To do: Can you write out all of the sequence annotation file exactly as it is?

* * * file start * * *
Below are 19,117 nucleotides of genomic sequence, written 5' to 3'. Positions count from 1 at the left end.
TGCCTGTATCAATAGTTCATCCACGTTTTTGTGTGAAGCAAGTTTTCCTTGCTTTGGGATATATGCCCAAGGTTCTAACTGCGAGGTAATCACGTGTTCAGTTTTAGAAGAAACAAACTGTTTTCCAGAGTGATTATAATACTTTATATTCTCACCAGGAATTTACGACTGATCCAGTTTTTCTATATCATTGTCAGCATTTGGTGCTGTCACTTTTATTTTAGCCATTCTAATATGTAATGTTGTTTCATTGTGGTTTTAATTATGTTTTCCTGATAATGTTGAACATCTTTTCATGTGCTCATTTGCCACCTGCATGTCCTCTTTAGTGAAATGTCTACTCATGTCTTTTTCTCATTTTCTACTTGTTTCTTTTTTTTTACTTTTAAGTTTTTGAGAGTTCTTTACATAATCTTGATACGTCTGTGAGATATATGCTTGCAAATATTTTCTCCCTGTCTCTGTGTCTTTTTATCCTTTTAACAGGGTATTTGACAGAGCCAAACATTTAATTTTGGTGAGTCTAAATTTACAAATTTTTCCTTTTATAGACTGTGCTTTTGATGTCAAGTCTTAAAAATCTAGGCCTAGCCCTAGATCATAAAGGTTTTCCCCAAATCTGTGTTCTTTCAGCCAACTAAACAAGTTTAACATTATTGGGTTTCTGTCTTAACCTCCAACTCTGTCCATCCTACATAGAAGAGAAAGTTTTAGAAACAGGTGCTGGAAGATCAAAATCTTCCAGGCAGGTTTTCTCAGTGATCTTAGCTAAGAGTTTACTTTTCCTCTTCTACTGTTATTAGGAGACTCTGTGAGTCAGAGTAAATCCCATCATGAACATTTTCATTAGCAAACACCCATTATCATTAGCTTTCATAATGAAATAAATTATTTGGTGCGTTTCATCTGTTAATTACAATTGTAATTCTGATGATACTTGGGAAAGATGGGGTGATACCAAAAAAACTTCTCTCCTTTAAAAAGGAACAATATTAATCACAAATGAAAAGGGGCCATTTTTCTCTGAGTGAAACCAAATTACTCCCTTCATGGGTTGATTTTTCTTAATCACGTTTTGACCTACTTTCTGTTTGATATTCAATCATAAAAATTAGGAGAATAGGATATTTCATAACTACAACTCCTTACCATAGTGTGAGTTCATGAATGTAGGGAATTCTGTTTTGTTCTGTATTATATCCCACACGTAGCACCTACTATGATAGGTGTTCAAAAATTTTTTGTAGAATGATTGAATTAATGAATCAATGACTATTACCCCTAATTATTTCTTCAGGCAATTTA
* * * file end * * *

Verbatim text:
Below are 19,117 nucleotides of genomic sequence, written 5' to 3'. Positions count from 1 at the left end.
TGCCTGTATCAATAGTTCATCCACGTTTTTGTGTGAAGCAAGTTTTCCTTGCTTTGGGATATATGCCCAAGGTTCTAACTGCGAGGTAATCACGTGTTCAGTTTTAGAAGAAACAAACTGTTTTCCAGAGTGATTATAATACTTTATATTCTCACCAGGAATTTACGACTGATCCAGTTTTTCTATATCATTGTCAGCATTTGGTGCTGTCACTTTTATTTTAGCCATTCTAATATGTAATGTTGTTTCATTGTGGTTTTAATTATGTTTTCCTGATAATGTTGAACATCTTTTCATGTGCTCATTTGCCACCTGCATGTCCTCTTTAGTGAAATGTCTACTCATGTCTTTTTCTCATTTTCTACTTGTTTCTTTTTTTTTACTTTTAAGTTTTTGAGAGTTCTTTACATAATCTTGATACGTCTGTGAGATATATGCTTGCAAATATTTTCTCCCTGTCTCTGTGTCTTTTTATCCTTTTAACAGGGTATTTGACAGAGCCAAACATTTAATTTTGGTGAGTCTAAATTTACAAATTTTTCCTTTTATAGACTGTGCTTTTGATGTCAAGTCTTAAAAATCTAGGCCTAGCCCTAGATCATAAAGGTTTTCCCCAAATCTGTGTTCTTTCAGCCAACTAAACAAGTTTAACATTATTGGGTTTCTGTCTTAACCTCCAACTCTGTCCATCCTACATAGAAGAGAAAGTTTTAGAAACAGGTGCTGGAAGATCAAAATCTTCCAGGCAGGTTTTCTCAGTGATCTTAGCTAAGAGTTTACTTTTCCTCTTCTACTGTTATTAGGAGACTCTGTGAGTCAGAGTAAATCCCATCATGAACATTTTCATTAGCAAACACCCATTATCATTAGCTTTCATAATGAAATAAATTATTTGGTGCGTTTCATCTGTTAATTACAATTGTAATTCTGATGATACTTGGGAAAGATGGGGTGATACCAAAAAAACTTCTCTCCTTTAAAAAGGAACAATATTAATCACAAATGAAAAGGGGCCATTTTTCTCTGAGTGAAACCAAATTACTCCCTTCATGGGTTGATTTTTCTTAATCACGTTTTGACCTACTTTCTGTTTGATATTCAATCATAAAAATTAGGAGAATAGGATATTTCATAACTACAACTCCTTACCATAGTGTGAGTTCATGAATGTAGGGAATTCTGTTTTGTTCTGTATTATATCCCACACGTAGCACCTACTATGATAGGTGTTCAAAAATTTTTTGTAGAATGATTGAATTAATGAATCAATGACTATTACCCCTAATTATTTCTTCAGGCAATTTA